What’s Out : Being tough on crime by throwing people in prison.
What’s In: Being smart about crime by putting serious offenders behind bars and finding alternative and more cost effective punishments for nonviolent offenders.
It’s true. For the first time in more than thirty years, we’ve got both the left and the right calling for a more sensible way to deal with crime in the U.S. Two years after Senator James Webb,D-VA became the lone wolf decrying the nonsense of the U.S. imprisoning people at a rate five times the world’s average, even conservatives have embraced the need to do something to repair a costly and ineffective system that doesn’t make us any safer.
I’ll admit I was a little skeptical when I first started reading about Right on Crime, the conservative organization backed by such Republican luminaries as Newt Gingrich, William Bennett and Grover Norquist. After reading their proposals, however, I’m encouraged that a platform being advanced by the folks who usually campaign to lock up lawbreakers no matter the cost, may actually lead to some real change. For one, they make no bones about laying out what the problem is and how we got to our current state of diminishing returns:
Under the incarceration-focused solution, societies were safer to the extent that dangerous people were incapacitated, but when offenders emerged from prison – with no job prospects, unresolved drug and mental health problems, and diminished connections to their families and communities – they were prone to return to crime.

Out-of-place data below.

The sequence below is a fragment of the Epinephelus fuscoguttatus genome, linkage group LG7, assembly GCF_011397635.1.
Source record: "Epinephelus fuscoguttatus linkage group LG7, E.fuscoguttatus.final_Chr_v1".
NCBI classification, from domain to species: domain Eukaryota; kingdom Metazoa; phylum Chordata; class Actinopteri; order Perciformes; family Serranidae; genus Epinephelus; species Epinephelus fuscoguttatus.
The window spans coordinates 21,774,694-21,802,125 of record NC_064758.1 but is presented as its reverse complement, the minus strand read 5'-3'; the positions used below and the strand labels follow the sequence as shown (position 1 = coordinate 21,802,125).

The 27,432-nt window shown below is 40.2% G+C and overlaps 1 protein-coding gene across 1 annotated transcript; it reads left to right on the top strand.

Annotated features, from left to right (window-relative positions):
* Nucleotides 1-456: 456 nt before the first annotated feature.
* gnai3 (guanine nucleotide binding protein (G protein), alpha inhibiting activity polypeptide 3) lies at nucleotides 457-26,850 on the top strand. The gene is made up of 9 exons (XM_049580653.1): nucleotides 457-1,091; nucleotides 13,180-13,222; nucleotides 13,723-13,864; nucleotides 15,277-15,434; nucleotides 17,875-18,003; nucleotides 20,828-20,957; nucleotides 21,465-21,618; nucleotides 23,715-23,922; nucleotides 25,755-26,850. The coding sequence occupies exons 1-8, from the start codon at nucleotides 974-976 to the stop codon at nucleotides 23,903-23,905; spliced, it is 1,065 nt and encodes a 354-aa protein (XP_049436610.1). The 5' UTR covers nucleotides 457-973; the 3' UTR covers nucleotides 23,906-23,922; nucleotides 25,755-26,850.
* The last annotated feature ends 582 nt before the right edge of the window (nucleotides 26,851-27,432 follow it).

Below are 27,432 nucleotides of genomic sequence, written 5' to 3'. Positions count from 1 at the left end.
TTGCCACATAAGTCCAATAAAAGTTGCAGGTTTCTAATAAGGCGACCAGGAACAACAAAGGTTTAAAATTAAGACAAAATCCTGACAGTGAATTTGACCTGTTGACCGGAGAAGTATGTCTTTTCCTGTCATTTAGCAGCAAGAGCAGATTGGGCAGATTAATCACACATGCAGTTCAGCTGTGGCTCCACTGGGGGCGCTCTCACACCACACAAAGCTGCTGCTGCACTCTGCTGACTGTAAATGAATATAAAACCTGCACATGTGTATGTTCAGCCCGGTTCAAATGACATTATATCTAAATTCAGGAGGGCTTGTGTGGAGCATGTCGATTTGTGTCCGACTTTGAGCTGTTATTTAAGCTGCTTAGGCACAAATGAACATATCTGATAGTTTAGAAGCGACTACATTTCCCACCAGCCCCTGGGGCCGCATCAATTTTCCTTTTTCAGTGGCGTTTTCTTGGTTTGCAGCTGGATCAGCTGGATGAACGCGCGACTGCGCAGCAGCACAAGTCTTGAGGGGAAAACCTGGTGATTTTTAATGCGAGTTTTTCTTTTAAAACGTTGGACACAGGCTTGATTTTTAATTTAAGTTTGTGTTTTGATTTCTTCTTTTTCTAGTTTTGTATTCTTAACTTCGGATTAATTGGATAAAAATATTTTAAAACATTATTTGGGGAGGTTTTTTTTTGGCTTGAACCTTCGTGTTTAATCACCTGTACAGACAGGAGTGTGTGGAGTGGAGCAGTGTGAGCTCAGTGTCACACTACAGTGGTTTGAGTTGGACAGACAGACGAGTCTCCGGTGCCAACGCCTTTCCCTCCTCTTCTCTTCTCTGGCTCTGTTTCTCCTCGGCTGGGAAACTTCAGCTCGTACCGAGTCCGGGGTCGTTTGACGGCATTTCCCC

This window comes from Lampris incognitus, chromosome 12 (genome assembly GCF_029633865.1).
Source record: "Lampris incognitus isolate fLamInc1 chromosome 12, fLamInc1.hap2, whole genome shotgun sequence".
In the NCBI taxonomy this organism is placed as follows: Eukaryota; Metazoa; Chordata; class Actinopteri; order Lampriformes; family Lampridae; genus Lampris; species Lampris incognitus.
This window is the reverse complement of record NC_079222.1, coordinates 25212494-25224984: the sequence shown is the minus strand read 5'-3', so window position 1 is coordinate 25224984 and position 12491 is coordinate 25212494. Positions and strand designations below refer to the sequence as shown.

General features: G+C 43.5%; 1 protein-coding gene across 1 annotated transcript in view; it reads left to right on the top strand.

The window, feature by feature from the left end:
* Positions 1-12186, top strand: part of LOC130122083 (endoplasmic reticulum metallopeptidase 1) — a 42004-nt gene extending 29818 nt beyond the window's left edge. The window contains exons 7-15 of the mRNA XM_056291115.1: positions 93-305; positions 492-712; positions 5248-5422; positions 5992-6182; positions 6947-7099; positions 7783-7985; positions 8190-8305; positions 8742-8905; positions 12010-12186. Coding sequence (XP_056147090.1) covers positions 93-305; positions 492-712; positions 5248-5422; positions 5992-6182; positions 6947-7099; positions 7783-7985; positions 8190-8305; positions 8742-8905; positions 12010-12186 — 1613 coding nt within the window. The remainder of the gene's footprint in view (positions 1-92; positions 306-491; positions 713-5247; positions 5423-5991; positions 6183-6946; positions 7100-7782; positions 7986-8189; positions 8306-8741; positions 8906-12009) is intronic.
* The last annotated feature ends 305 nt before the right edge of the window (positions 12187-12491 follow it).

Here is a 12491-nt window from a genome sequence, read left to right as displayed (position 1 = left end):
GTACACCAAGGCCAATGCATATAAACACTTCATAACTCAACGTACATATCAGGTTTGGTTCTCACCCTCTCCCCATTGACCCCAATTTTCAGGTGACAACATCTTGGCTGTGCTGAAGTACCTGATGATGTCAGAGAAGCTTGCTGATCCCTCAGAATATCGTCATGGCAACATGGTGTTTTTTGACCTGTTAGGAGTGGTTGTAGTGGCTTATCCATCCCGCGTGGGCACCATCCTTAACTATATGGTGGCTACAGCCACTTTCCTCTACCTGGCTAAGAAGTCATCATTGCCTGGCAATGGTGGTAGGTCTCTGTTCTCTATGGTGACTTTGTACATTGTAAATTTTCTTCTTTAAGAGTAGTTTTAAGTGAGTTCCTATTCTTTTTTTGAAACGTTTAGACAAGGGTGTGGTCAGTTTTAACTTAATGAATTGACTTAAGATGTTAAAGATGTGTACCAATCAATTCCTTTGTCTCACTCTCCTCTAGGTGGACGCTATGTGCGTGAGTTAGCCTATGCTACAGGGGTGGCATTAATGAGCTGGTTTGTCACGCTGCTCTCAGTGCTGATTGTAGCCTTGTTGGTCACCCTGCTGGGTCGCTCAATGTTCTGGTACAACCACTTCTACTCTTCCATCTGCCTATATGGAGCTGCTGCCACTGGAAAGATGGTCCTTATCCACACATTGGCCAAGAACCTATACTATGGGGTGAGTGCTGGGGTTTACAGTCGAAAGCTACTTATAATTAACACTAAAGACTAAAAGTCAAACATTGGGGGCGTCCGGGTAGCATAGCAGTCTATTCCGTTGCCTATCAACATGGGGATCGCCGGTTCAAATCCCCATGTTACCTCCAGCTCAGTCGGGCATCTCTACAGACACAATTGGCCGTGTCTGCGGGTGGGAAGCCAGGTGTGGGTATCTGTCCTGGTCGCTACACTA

All of this, is of course, true, and something that most people can agree on regardless of where they fall on the political spectrum. Obviously, the reason we’re looking at it now is primarily budgetary. It’s just too expensive to put so many people in prison. But if that can spur reform, I’ll take it.
One of the provisions I’m most intrigued about is the conservatives desire to deal with the whole issue of negligent hiring suits, which make so many employers reluctant to hire parolees. Reducing the potential risk of such lawsuits could go a long way towards bringing down recidivism, since people with jobs are less likely to commit new crimes. The challenge is to see whether this will change how employers behave in a labor market with double-digit unemployment.
In two recent New York Times opinion pieces, author Tina Rosenberg also emphasized that” prisoner re-entry has become a hot topic in the field of corrections, largely because of the increasing number of people being released (many as states cut back on budgets). She also did a great job of describing the challenges faced by returnees and describing the patchwork nature of reentry programs — highlighting a few like the renowned Delancey Street residence in San Francisco and Fortune Society’s Fortune Academy (known as “The Castle”), which work. There’s also a piece here citing programs in states like Michigan, that have been successful in helping ex-inmates find jobs.
What do you think is going to happen in terms of criminal justice reform? Earlier this month, Senator Webb and The Prison Fellowship sponsored a symposium at George Mason on “Undoing the Effects of Mass Incarceration.” The State of Louisiana recently announced it’s going to take the plunge to reform it’s prison system. Will this all be a lot of talk or will/can the country follow suit?